• Results Flow cytometry analysis showed that very high expression was detected for CD105, CD73, and CD90 and very low expression for CD45, CD34, CD14, CD79a, and HLA-DR. MSCs could differentiate into osteocytes, chondrocytes, and adipocytes in vitro. There was no obvious chromosome elimination, displacement, or chromosomal imbalance as determined from the guidelines of the International System for Human Cytogenetic Nomenclature. Telomerase activity was down-regulated significantly when the culture time was prolonged. Further, no tumors formed in rats injected with hUC-MSCs (P ) cultured in serum-free and in serum containing conditions. Conclusion Our data showed that hUC-MSCs met the International Society for Cellular Therapy sandards for conditions of long-term in vitro culturing at P . Since hUC-MSCs can be safely expanded in vitro and are not susceptible to malignant transformation in serum-free medium, these cells are suitable for cell therapy.

Comparative Analysis Of Bone Marrow and Wharton’s Jelly Mesenchymal Stem/Stromal Cells

http://www.bloodjournal.org/content/122/21/1212?sso-checked=true

  • Taken together WJ-MSCs display decreased cellular senescence after extended in vitro culture, increased proliferative capacity and reduced potential to differentiate in vitro to adipocytes and osteocytes, as compared to BM-MSCs. The last two observations can be explained, at least partly, by the aberrant expression of Wnt-signaling molecules in WJ-MSCs. The emerging role of Wnt-signaling pathway in WJ-MSC biology is currently under investigation.

Mesenchymal stem cells derived from Wharton’s Jelly of the umbilical cord: biological properties and emerging clinical applications.

https://www.ncbi.nlm.nih.gov/pubmed/23279098

  • Thus, there is accumulating interest in identifying alternative sources for MSCs. To this end MSCs obtained from the Wharton’s Jelly (WJ) of umbilical cords (UC) have gained much attention over the last years since they can be easily isolated, without any ethical concerns, from a tissue which is discarded after birth. Furthermore WJ-derived MSCs represent a more primitive population than their adult counterparts, opening new perspectives for cell-based therapies. In this review we will at first give an overview of the biology of WJ-derived UC-MSCs. Then their potential application for the treatment of cancer and immune mediated disorders, such graft versus host disease (GVHD) and systemic lupus erythematosus (SLE) will be discussed, and finally their putative role as feeder layer for ex vivo hematopoietic stem cell (HSC) expansion will be pointed out.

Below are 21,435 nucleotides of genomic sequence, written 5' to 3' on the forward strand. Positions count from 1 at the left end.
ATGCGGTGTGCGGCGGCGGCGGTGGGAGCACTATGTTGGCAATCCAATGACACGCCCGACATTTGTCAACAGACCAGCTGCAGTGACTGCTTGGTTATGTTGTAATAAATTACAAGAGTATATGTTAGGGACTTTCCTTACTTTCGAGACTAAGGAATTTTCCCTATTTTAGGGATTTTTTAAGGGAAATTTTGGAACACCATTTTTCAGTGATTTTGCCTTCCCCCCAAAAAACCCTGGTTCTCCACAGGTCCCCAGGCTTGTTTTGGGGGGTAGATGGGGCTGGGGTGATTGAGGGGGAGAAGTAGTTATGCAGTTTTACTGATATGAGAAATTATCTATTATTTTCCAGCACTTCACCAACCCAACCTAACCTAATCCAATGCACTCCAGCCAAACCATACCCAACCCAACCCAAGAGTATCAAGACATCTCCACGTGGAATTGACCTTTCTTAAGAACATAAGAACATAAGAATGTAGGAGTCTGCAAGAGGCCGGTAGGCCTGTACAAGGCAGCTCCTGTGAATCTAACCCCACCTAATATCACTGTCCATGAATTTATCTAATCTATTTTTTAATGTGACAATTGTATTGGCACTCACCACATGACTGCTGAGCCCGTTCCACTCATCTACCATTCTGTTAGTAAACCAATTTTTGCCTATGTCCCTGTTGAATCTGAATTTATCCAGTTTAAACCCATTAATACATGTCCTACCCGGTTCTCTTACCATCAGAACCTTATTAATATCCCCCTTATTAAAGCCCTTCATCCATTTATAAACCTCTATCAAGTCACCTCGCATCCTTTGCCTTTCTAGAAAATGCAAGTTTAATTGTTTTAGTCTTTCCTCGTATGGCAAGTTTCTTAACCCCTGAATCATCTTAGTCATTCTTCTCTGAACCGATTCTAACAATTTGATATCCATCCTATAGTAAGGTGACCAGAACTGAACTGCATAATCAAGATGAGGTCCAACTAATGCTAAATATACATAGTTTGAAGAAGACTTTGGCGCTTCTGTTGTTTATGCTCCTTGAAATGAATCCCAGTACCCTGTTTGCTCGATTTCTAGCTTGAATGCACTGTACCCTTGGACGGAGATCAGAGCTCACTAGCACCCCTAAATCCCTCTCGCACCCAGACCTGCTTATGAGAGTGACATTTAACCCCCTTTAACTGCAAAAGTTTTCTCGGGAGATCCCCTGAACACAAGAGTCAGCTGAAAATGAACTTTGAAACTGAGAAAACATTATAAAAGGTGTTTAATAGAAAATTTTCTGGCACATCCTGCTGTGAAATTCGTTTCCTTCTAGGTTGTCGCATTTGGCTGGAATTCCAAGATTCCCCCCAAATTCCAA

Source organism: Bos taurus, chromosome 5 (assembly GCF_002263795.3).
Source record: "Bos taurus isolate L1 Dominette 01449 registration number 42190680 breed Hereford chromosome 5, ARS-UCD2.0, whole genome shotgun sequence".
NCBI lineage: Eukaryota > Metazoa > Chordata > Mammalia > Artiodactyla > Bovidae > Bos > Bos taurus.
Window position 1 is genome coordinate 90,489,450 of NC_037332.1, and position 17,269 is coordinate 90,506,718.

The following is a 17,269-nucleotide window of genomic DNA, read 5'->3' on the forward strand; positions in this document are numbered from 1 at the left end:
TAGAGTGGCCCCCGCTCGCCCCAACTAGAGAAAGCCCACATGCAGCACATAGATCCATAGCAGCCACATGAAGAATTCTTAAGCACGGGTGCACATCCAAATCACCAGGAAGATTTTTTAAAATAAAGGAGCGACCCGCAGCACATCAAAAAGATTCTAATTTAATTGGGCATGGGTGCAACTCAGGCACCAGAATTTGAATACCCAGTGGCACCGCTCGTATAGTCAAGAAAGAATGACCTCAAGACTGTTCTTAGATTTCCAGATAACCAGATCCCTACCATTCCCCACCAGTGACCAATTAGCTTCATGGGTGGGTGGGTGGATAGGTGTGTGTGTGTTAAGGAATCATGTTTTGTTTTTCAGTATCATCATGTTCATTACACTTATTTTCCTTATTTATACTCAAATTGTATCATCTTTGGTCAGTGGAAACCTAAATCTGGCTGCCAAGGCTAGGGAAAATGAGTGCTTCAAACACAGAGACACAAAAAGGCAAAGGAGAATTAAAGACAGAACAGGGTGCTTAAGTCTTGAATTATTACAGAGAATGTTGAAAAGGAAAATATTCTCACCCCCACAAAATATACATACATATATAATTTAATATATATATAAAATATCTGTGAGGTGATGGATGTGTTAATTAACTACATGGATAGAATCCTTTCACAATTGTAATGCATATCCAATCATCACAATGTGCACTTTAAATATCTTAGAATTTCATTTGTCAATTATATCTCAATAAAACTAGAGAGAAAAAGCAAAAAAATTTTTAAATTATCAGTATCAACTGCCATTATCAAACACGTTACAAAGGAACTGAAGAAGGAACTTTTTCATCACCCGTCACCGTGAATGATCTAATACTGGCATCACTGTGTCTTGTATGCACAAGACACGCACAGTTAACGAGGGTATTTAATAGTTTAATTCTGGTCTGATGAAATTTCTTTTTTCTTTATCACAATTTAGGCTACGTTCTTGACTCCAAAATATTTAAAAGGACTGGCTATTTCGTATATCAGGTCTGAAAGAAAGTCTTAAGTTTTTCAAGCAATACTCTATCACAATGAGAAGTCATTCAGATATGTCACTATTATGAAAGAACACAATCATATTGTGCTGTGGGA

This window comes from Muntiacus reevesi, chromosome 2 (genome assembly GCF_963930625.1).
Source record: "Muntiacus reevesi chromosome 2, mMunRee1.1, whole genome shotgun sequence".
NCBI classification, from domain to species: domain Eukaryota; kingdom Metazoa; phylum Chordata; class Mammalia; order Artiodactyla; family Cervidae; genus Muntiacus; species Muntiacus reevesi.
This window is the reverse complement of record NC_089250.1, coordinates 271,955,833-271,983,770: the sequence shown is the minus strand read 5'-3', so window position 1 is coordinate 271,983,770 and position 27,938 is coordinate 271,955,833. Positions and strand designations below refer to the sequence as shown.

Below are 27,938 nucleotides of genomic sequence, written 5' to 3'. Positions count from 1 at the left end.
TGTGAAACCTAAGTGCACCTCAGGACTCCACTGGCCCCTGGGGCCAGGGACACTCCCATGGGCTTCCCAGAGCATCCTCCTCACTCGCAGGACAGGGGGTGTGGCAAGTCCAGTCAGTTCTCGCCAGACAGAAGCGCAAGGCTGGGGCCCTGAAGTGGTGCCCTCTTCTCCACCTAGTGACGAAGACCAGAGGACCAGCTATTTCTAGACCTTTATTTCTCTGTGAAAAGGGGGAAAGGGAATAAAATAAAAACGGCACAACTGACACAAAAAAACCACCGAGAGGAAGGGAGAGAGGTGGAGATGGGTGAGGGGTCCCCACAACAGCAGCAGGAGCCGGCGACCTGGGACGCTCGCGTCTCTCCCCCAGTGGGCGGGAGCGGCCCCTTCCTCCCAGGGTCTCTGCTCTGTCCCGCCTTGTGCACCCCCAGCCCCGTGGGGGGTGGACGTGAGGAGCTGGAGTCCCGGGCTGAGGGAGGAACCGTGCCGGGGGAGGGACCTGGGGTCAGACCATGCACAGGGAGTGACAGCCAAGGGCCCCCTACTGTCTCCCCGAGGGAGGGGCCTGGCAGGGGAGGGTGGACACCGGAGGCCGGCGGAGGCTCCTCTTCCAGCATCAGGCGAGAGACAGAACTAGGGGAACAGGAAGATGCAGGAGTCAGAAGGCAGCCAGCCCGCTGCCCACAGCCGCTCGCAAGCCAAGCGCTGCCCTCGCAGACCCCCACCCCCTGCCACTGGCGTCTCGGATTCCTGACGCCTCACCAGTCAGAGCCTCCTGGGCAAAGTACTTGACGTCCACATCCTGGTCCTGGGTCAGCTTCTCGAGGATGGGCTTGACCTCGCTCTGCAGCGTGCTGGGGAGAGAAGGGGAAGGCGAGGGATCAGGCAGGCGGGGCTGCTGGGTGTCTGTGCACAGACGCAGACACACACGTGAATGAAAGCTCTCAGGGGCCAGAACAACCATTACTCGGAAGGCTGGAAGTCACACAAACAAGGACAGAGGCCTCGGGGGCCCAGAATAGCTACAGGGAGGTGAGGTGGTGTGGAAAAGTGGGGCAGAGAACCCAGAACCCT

Wharton’s Jelly Derived Mesenchymal Stem Cells: Future of Regenerative Medicine? Recent Findings and Clinical Significance

https://www.hindawi.com/journals/bmri/2015/430847/

  • Taken together, the clinical implication of oxidative stress, telomere length, DNA damage and disease is impaired therapeutic potential of MSC isolated from aged patients. These changes in MSC biology indicate that aged patients may require an alternative source of stem cells for treatment. The high efficiency of WJ-MSC recovery, the minimal ethical concerns associated with its acquirement and use, low immunogenicity, and the fact that they are from healthy, young donors make them an ideal source of MSC for autologous and allogeneic applications.

Wharton’s jelly as a reservoir of peptide growth factors.

https://www.ncbi.nlm.nih.gov/pubmed/16226124

  • The amounts of peptide growth factors calculated per microgram of DNA are distinctly higher in Wharton’s jelly in comparison to the umbilical cord artery. Western blot analysis demonstrated that almost the entire amount of these factors is bound to high molecular weight components. Since the number of cells in Wharton’s jelly is very low and the amounts of extracellular matrix components are very high, it is concluded that the cells are strongly stimulated by peptide growth factors to produce large amounts of collagen and glycosaminoglycans.